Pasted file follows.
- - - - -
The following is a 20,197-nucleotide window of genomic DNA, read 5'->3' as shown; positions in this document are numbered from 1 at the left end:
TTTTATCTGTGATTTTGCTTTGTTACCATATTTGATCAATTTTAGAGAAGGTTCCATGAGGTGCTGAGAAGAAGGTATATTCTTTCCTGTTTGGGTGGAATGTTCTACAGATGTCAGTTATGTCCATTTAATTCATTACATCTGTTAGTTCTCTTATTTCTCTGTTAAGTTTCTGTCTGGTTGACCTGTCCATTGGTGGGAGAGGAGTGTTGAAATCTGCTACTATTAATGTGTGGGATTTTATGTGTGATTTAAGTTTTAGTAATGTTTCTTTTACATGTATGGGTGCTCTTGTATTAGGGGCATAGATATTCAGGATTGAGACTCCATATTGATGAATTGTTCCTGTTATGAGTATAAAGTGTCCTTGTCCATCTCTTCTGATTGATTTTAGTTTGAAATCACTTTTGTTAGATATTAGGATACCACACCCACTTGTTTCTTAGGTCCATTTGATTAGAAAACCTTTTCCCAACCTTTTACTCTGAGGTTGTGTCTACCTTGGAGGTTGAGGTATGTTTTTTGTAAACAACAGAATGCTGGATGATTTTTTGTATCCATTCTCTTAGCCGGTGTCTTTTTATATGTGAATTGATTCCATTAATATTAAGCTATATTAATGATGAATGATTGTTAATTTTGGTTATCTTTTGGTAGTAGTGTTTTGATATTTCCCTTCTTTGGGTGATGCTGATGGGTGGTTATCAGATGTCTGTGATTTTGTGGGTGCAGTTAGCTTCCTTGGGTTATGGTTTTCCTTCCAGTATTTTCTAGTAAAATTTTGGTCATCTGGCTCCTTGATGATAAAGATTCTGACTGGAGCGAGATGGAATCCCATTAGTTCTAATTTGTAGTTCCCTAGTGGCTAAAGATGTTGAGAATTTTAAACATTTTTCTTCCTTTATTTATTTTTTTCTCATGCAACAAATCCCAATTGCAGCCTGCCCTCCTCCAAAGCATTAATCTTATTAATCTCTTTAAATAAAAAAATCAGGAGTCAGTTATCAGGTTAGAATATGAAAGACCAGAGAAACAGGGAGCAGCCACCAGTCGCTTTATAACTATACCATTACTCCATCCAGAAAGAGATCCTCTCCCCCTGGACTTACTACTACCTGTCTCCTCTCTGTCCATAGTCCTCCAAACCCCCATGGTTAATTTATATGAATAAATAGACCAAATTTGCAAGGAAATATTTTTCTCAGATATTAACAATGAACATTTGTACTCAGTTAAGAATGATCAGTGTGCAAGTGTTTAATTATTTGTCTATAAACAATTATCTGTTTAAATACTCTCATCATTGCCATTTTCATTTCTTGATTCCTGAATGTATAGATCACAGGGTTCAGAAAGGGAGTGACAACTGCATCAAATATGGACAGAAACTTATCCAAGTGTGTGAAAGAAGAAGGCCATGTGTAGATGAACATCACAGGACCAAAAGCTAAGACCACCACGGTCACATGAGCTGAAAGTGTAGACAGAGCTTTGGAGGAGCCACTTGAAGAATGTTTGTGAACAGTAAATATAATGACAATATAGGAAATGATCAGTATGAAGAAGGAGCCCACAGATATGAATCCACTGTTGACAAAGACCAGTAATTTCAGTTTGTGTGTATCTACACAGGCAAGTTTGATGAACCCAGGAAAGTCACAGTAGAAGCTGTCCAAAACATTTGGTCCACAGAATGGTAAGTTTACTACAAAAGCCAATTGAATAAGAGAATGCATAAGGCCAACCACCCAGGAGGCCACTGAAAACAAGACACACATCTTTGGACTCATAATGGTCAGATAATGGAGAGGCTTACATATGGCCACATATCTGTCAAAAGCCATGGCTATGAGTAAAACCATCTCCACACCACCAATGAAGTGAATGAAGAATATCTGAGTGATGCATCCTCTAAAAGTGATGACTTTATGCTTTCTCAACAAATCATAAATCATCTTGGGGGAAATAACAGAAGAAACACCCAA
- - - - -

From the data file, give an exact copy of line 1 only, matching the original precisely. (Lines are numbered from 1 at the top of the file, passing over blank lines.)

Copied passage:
The following is a 20,197-nucleotide window of genomic DNA, read 5'->3' as shown; positions in this document are numbered from 1 at the left end: